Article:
I truly am not surprised at any of the breaches anymore. I have been doing information security for over 20 years. 99% of my customers now just want “good enough” and “what will get me to pass an audit”. So they really do not care at all about security, its all about keeping the business running. Now, I can’t completely blame the business for this but they are playing with fire. These attacks are NOT sophisticated, they are the exact same phishing attacks we see everyday. They don’t want to invest in advanced malware protection, they continue to use traditional firewalls like Cisco ASA base configured, they think crap products like Symantec A/V will protect them. Its the same story over the over and honestly just getting boring at this point. In 5 minutes I can get a password out of a secretary by calling them up, there is no user awareness training and when there is no one listens and they don’t follow up. Whatever, I am done even talking about it. As always Brian thanks for the great info, let’s roast some lizards for dinner.

    1. ChrisG

      I really REALLY feel your pain and am just as frustrated and sick of the lies from these companies getting “hacked”. We do support for local clients, part of which is security. There is nothing sophisticated about these attacks at all, just simple social engineering. None of the businesses we work for want to pay for training and only want the bare minimum of security. Most complain about passwords so they write them on a post-it and stick it to their monitor. There are so many stupid things that people do that if eliminated and enforced, would wipe out almost all these attacks.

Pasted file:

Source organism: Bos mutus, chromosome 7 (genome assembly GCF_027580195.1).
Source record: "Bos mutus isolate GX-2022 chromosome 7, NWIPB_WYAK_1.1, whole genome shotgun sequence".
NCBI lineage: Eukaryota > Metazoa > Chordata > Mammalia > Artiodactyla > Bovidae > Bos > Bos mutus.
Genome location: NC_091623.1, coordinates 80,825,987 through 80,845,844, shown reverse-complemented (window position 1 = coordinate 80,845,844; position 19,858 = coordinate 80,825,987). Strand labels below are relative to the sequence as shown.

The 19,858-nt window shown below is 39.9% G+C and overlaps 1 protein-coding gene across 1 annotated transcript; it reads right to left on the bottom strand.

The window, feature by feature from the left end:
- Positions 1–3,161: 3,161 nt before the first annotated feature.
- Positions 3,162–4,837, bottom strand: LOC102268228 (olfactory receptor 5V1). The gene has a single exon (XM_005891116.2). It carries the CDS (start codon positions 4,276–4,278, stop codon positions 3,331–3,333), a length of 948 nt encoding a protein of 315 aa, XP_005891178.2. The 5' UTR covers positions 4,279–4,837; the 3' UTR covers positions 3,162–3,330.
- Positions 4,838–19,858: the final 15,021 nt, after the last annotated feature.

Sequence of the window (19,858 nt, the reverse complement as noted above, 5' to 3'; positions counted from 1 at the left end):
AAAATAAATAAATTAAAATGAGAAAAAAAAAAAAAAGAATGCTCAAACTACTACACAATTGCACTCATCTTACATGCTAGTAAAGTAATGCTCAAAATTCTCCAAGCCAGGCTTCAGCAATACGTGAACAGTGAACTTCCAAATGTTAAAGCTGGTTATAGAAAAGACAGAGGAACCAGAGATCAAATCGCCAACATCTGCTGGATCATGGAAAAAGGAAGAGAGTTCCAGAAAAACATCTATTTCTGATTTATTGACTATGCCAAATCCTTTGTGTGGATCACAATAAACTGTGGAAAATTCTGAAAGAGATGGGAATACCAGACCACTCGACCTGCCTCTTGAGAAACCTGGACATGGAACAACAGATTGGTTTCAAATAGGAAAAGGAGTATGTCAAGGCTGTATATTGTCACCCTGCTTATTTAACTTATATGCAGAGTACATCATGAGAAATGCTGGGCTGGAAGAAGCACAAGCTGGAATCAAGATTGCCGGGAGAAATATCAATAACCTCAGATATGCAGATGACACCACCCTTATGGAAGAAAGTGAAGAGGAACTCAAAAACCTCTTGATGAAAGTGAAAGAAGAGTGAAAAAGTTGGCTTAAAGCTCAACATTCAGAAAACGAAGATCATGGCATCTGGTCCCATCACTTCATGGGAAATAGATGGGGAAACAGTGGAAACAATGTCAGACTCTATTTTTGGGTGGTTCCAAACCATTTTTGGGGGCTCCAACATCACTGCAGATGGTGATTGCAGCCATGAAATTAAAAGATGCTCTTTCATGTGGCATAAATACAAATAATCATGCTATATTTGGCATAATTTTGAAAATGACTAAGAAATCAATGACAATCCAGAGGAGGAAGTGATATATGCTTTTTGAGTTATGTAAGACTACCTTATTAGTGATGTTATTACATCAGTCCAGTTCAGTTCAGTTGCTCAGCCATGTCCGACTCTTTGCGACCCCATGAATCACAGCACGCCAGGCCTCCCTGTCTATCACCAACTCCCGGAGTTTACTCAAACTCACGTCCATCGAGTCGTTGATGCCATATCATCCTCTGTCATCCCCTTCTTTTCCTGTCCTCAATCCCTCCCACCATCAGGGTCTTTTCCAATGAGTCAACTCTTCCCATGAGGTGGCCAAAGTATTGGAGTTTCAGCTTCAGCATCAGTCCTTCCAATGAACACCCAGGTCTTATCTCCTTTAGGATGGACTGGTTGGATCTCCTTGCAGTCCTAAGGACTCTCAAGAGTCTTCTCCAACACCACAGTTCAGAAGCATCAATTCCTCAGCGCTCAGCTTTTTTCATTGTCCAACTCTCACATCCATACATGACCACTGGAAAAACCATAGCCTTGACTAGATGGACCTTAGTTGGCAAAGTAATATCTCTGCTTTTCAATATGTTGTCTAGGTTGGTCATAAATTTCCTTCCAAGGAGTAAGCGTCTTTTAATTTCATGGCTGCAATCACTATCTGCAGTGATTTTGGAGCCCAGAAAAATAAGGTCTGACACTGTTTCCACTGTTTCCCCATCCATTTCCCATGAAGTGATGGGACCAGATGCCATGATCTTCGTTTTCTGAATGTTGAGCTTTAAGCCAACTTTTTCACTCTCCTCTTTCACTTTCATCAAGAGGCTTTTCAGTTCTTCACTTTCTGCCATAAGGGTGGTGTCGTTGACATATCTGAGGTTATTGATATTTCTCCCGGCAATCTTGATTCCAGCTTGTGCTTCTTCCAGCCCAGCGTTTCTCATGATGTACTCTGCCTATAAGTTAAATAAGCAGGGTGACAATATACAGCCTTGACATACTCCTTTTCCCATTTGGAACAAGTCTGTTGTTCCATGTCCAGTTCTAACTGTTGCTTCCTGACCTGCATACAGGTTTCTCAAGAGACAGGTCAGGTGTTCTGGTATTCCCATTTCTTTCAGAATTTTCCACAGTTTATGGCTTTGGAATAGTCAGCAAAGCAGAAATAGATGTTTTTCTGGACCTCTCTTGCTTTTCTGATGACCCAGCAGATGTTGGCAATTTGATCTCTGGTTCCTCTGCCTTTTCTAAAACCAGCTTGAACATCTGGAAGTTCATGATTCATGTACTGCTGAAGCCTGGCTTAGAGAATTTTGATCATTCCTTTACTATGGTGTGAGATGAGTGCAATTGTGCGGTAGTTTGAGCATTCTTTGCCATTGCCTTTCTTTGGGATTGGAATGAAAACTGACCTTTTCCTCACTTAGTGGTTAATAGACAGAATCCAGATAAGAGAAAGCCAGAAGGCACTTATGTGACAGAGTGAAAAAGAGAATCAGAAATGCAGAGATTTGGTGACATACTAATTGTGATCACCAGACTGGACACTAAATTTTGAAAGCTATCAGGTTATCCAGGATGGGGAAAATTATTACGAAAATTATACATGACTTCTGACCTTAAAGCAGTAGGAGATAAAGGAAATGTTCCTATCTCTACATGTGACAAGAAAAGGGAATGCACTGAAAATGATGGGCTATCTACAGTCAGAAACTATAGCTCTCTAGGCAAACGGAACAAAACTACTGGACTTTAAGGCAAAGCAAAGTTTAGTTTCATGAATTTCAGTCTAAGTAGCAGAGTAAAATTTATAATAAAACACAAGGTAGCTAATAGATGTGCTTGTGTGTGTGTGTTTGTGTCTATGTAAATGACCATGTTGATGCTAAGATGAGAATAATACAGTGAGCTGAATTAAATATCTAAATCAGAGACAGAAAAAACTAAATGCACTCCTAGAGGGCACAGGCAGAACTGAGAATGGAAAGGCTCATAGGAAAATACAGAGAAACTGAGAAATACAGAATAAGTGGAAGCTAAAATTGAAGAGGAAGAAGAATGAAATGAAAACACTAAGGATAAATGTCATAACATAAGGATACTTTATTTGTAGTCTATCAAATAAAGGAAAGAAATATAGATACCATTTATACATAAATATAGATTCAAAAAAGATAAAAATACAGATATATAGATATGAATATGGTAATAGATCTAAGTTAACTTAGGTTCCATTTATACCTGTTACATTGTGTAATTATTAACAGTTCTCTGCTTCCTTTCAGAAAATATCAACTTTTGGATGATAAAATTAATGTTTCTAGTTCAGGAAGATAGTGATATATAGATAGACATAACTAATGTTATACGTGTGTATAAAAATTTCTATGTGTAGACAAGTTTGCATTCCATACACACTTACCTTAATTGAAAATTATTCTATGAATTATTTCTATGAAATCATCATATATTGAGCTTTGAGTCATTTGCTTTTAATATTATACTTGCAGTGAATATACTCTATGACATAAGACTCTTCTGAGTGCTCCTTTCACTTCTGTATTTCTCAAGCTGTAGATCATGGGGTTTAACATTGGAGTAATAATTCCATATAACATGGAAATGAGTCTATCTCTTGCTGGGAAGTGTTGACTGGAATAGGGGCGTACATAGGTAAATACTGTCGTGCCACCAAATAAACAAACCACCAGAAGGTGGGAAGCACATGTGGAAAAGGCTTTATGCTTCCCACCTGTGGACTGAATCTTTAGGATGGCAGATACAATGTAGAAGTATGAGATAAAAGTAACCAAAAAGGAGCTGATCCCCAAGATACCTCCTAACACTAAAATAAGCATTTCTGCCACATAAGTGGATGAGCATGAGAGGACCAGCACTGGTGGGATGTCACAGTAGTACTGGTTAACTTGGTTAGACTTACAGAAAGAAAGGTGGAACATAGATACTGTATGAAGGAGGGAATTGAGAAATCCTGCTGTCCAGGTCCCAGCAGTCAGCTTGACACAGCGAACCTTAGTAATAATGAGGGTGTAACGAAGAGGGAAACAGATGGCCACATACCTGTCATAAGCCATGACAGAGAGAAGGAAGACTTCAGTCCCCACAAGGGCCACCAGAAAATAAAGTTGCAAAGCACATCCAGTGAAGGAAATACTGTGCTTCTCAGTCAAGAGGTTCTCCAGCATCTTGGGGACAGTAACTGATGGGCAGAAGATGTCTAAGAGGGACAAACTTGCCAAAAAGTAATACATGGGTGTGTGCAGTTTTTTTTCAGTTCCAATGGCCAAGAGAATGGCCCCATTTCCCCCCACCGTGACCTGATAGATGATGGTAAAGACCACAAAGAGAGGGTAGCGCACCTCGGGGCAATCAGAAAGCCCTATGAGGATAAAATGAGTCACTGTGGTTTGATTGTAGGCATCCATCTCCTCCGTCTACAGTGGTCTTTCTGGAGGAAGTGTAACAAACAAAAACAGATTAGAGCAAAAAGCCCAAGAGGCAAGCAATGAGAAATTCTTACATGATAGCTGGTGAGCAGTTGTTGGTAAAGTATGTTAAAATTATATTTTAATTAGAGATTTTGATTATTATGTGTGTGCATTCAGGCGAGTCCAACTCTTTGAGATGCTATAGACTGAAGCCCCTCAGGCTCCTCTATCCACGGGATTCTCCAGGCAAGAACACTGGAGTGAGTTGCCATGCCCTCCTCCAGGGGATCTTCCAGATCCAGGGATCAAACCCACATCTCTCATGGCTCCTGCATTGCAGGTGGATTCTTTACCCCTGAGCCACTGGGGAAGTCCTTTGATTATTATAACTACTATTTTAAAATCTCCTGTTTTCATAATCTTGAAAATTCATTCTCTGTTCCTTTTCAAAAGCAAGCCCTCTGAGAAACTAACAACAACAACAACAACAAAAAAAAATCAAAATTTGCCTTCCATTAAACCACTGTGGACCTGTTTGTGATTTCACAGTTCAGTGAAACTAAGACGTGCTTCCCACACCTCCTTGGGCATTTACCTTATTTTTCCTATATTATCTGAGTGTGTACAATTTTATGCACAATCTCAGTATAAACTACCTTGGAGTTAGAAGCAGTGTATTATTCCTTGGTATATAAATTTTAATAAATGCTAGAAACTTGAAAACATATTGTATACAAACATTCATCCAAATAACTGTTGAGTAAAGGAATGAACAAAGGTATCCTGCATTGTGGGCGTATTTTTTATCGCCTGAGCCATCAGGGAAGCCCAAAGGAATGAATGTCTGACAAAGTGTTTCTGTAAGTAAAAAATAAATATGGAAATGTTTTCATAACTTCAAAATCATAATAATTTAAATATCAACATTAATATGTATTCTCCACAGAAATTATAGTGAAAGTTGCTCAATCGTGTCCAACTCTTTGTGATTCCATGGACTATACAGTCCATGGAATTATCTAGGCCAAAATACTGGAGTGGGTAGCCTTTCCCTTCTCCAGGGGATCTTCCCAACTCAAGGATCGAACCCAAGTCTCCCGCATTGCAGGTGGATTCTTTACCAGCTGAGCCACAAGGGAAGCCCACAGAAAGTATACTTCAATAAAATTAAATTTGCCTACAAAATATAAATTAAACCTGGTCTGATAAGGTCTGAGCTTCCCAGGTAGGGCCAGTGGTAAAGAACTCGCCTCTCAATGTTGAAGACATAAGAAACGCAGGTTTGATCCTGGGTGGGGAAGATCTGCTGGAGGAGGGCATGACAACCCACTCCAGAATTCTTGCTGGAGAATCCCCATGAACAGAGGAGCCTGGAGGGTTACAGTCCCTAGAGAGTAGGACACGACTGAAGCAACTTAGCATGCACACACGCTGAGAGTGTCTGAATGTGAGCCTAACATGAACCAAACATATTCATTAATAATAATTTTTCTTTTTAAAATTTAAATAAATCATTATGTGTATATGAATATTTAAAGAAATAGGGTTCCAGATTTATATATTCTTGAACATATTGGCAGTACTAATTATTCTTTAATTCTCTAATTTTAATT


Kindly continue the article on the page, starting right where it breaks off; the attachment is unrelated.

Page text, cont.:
2. John

      Roger, unfortunately there is no silver bullet. There is no one security product that is 100% effective at stopping a motivated attacker. There is no 100% effective defense-in-depth strategy. I would agree, companies need to do more, but you have a draw a line somewhere. If companies are spending 10’s of millions and still getting compromised, then is the investment justified? Not saying I know the answer, just asking the question. Sony just said they do not expect any impact to their financials from their recent event. If no financial consequence from a major breach, then how do you justify increasing security investments? Are Boards asking these types of questions? Something to think about.

      1. Ray

        His point still stands. A lot of these breaches are just basic DoS attacks or something completely silly and preventable. It’s embarrassing.

  5. Mahhn

    To bad the NSA doesn’t do more than spy and let crimes take place. They could actualy be usefull in tracking down the data theives and possible recover it before or as it hits the black market.

    1. kal

      And how do you know that they do not help the FBI when the FBI is investigating breaches?

      1. SpamFodder

        Clearly, Mahhn has no idea what he/she is talking about since the NSA like to plug breaches and the FBI does not. The FBI likes to allow exfiltration to continue for the purposes of investigation and trailing criminal activity.

        1. Mahhn

          Please relay what the NSA has resolved, and I back off thinking so little of them. I would like to see value in them, but it’s just not ovbious. Some good PR would do them good, which is something that doesn’t exit right now.

    2. captainpeachfuzz

      Mahnn, if the NSA were really an internal security organization , this problem would not exist. But we would have a host of other irritations, inconveniences and invasions of privacy (and worse) that would be far more dangerous to our liberty than this current problem with phishing and its derivative activities. Be careful what you wish for.

  6. Alexis Marlons